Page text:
May 28, 1930 (16th Parliament, 4th Session)


William Daum Euler (Minister of National Revenue)



Subsection (j) of section 3
was allowed to stand in order that some decision might be arrived at to widen the exemptions from income tax. The government felt at the time that the exemptions allowed for donations to schools, hospitals, universities and churches went far enough, but during the discussion we realized that there was a great deal to be said for the arguments advanced that this clause might be broadened out in so far as the federated charities, the Red Cross and other organizations were concerned, and we decided that it would be desirable that this clause should be broadened out to that extent. We did not feel that there could be included in this clause definite reference to such organizations as the federated charities and the Red Cross, because we knew that protests would be coming in such as were presented yesterday. In casting about for some phrase which would make this clause as broad as possible, we decided on the phrase "charitable organization," and I propose to move the following amendment:
That section 3 (j) be amended by striking out the words "any church, university, college, school or hospital" in lines 24 and 25, and substituting therefor the words "any charitable organization."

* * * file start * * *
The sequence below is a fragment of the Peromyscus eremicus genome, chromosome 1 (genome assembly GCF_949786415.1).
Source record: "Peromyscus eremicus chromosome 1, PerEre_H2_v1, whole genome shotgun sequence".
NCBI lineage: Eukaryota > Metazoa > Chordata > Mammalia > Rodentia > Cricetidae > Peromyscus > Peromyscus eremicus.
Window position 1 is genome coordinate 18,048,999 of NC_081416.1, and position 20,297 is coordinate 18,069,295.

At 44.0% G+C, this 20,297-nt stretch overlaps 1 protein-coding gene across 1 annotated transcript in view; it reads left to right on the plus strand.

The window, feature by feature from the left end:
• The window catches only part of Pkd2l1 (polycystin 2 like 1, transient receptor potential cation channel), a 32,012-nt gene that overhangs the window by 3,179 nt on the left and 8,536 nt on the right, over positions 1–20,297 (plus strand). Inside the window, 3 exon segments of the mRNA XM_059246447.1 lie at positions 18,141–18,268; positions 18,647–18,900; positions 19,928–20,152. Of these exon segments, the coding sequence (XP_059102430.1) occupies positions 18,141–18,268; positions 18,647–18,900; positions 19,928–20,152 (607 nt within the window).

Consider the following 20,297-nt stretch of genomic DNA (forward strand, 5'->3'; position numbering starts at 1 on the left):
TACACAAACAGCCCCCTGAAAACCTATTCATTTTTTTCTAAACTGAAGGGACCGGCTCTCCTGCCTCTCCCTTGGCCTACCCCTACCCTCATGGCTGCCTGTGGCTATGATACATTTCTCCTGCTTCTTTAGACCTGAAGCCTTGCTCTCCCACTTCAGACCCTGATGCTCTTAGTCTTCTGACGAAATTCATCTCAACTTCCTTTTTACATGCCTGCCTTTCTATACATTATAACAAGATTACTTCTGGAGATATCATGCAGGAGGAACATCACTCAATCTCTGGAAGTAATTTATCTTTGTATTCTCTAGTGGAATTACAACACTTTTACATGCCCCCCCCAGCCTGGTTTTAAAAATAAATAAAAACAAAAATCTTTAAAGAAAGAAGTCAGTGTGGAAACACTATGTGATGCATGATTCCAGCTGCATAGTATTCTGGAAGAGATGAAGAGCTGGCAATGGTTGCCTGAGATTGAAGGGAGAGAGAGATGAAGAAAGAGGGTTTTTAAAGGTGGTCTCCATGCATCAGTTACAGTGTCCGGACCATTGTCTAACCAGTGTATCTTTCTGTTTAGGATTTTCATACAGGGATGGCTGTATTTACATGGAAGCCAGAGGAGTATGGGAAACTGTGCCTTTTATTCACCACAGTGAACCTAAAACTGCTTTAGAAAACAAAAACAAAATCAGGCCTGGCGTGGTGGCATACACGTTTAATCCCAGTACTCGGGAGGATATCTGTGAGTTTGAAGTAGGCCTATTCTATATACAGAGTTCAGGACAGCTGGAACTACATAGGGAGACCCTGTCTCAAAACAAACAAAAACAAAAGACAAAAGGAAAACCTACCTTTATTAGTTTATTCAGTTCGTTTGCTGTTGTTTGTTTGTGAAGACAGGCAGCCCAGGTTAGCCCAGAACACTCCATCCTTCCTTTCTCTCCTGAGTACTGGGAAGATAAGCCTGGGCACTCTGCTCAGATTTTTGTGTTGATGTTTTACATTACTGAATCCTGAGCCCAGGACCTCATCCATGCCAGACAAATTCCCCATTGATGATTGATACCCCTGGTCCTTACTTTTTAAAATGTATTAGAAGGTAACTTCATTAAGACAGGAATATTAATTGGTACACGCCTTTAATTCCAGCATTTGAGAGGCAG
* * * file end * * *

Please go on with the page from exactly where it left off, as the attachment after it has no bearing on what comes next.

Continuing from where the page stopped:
Objections might be raised that the words "charitable organization" would not cover such institutions as churches, universities, schools and so on but I think the hon. leader of the

Income War Tax Act
opposition is familiar with Halsbury's Laws of England in which Charities are discussed as follows:
Only those purposes are charitable in the eye of the law which are of a public nature, whose object, that is to say, is to benefit the community or some part of it, not merely particular individuals pointed out by the donor.
Accordingly gifts which are directed to the abstract purposes of relieving poverty, advancing education or religion, are charitable.
A bequest for the relief of such poor persons as the testator's trustees may choose is charitable, but not where the choice is to be made from a number of named individuals.
"Charity" in its legal sense comprises four pricipal divisions: trusts for the relief of
poverty, trusts for the advancement of education, trusts for the advancement of religion, and trusts for other purposes beneficial to the community not falling under any of the preceding heads. Within one of these divisions all charities to be administered by the court must fall, though every object which might be brought within one of them is not necessarily a charity.
I submit that this phrase embraces every organization of this kind. The section will then read as follows:
not more than ten per centum of the net taxable income of any taxpayer which has been actually paid by way of donation within the taxation period to, and receipted for as such by any charitable organization in Canada operated exclusively as such and not operated for the benefit or private gain or profit of any person, member or shareholder thereof.

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